Festivals are always fertile soil for stories. From sunset revelry and midnight mischief to sunrise epiphanies the moments you have with the people you meet can be extraordinary. It was this reality that formed the basis for the Telltales set at Port Eliot Festival this year – encouraging six writing talents to squeeze every last drop of inspiration out of their surroundings and create original work, on site, during the festival itself.
Part performance, part experiment, the Freshly Squeezed set was a challenge for everyone involved. I just didn’t realise how much of a challenge until I tried to do it myself.
The sheer volume of things to write about made it almost impossible to start. From mud-slicked children singing songs on the river bank, to quirky bohemian aristocrats telling tales of the good old days, inspiration was all around. In the face of a blank page and a crackling microphone I had no choice but to buckle down. I remembered a Feed I’d done last year, about creativity with constraints. Setting myself constraints could act as a valuable filter in these circumstances.
“Once the constraints were set everything became easier. They gave me focus, purpose and perspective. They helped me hone in on the gold dust…”
I decided I could only create stories from what I heard. The real conversations that were whizzing around me all the time told a tale of Port Eliot Festival and its temporary inhabitants more fascinating than fiction. And once the constraints were set everything became easier. They gave me focus, purpose and perspective. They helped me hone in on the gold dust and pull together a collection of mini stories that painted a vivid picture of a decadent weekend in the sun-saturated grounds of a stately home.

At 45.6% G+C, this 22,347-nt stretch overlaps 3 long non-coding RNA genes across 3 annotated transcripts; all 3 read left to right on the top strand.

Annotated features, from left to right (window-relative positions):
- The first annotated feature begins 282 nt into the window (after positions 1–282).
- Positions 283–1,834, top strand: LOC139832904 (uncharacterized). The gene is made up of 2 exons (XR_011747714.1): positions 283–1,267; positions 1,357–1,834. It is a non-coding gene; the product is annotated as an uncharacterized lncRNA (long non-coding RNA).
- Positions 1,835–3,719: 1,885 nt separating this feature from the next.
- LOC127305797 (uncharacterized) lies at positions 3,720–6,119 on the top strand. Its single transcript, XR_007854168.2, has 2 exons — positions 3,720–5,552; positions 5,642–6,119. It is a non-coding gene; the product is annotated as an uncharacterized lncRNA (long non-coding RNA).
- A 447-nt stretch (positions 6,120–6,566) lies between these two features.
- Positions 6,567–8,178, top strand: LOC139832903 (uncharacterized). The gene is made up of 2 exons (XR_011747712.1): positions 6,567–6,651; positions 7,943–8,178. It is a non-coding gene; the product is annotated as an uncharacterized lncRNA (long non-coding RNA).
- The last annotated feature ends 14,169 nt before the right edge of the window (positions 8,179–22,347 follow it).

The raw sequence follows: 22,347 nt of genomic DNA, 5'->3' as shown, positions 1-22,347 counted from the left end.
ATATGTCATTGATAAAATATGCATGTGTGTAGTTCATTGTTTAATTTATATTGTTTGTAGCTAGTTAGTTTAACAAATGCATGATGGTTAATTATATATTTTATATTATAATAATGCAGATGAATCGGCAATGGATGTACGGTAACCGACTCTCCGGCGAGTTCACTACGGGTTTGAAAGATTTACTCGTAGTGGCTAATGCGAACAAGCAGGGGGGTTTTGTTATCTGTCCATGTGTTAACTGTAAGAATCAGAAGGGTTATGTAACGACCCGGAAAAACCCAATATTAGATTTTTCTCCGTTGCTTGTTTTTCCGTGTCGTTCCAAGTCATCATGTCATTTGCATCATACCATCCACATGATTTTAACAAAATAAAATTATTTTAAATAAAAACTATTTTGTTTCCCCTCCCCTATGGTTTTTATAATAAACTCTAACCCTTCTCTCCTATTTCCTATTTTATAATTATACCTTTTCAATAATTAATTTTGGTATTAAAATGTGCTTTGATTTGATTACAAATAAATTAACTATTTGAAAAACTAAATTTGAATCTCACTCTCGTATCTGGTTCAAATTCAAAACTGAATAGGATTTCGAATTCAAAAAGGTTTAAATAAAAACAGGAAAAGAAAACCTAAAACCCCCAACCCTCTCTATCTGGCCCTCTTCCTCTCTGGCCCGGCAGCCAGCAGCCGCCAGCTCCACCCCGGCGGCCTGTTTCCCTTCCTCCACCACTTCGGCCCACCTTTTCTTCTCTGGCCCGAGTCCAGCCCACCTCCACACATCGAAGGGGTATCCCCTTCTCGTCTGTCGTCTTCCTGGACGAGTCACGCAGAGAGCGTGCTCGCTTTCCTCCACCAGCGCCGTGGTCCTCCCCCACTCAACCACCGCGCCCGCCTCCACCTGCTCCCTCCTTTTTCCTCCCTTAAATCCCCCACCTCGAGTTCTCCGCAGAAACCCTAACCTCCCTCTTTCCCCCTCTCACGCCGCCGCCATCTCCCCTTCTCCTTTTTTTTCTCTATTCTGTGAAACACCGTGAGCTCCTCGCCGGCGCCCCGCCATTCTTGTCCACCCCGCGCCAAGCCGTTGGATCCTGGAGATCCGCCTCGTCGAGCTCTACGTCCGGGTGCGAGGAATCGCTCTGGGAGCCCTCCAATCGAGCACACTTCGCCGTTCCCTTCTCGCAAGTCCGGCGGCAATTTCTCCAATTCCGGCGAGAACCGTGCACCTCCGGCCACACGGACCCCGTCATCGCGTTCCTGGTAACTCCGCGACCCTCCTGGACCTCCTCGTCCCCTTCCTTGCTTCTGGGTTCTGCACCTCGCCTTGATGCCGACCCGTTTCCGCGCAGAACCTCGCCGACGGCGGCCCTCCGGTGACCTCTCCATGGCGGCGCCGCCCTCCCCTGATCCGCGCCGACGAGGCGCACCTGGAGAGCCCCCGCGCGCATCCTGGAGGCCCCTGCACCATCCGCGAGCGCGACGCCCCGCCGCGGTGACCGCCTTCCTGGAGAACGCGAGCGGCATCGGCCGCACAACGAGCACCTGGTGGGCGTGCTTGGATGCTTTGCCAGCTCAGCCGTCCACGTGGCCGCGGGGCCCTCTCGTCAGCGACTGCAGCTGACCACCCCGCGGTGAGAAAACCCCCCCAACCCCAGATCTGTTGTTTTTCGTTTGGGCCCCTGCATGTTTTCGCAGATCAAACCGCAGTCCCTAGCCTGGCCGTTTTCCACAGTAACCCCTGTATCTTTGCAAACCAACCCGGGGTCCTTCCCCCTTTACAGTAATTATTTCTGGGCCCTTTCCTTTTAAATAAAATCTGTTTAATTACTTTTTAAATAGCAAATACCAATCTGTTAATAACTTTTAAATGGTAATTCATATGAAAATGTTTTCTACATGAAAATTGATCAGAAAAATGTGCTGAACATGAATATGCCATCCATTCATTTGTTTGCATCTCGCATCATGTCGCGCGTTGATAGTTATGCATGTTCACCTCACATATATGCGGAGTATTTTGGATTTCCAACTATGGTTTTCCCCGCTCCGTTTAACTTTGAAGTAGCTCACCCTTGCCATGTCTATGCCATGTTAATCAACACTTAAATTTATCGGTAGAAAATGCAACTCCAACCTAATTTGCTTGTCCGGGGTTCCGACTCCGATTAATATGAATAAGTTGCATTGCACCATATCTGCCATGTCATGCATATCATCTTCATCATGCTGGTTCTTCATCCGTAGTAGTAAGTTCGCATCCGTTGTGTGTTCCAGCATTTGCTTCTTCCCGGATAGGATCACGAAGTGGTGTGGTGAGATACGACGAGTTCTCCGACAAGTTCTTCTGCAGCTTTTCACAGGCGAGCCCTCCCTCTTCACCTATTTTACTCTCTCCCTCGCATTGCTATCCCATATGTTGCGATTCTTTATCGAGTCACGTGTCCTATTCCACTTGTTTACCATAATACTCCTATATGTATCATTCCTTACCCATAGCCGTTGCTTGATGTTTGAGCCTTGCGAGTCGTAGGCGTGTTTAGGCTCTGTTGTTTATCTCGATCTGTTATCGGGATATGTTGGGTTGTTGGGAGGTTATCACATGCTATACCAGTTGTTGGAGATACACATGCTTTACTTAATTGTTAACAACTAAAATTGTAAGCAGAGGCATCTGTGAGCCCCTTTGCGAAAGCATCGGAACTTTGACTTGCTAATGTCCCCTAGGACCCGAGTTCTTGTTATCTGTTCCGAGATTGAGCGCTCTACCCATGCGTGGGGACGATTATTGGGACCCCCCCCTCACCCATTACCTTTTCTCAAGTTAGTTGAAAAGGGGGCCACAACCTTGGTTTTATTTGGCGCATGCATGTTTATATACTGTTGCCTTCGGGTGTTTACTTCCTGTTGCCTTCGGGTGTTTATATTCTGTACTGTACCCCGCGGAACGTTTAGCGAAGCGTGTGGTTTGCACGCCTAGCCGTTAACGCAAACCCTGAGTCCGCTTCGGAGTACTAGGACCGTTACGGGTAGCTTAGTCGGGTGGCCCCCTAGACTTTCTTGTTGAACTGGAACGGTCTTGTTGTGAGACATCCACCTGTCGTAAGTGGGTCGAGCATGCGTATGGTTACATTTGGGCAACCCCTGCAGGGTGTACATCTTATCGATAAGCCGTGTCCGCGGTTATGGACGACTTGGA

So here they are, in all their glory. And here’s to the power of setting limits. It’s easy to forget how useful rules can be.
Only at Port Eliot
Dusty pink shorts. Furrow brow. Knee bent, booted foot resting on his push bike pedal. Red. Hot. Neck. One fist grips the handle bar, the other clutches a walkie talkie. “Rafi… No. Rafi…Wait. Don’t. Rafi…I’m coming down now young man. Stay where you are and I’ll come and get you. Over.”
Crisp white linen, tied tight at the waist. Ray Bans. Real. Top Knot. Wrap around skirt with a pattern made of memories, 1970s spirit in a 20-teens body. She screws up her nose and grimaces at the boy next to her. Creased. Stained. Festival-wrinkled. “Esmond. Really. You simply must shave.”
He’s getting away. Fast. Flapping. Feet. Fly. His shorts are starting to fall down. He’s so quick he’s making clouds. She’ll never catch him with one on her hand and one in her arms. She pulls the emergency stop. “Gabriel. Gabriel. Lie down!” He drops to the dust.
The pedestrian gate. 9am. Steaming coffee. Sore head. Three women gather. Alone. Mid 50s. Warm faces. Walking calves. A plan is hatched. “Anthropologie first, then back up here to book in for the foraging. Anthropologie. You know. From last year. Where we made those lovely silk scarves. Jackie’s was better than mine of course. Mine was that awful insipid blue colour. Right. Come on children.”
And a closing thought, overheard in the darkness of the Park Stage just before Public Service Broadcasting turned the tent upside down. Something as a nation we have duty to take onboard. One 20-something woman looked around, turned to another and cut to the quick of it all, with these simple, wise words:
“This beard situation is getting out of control.”
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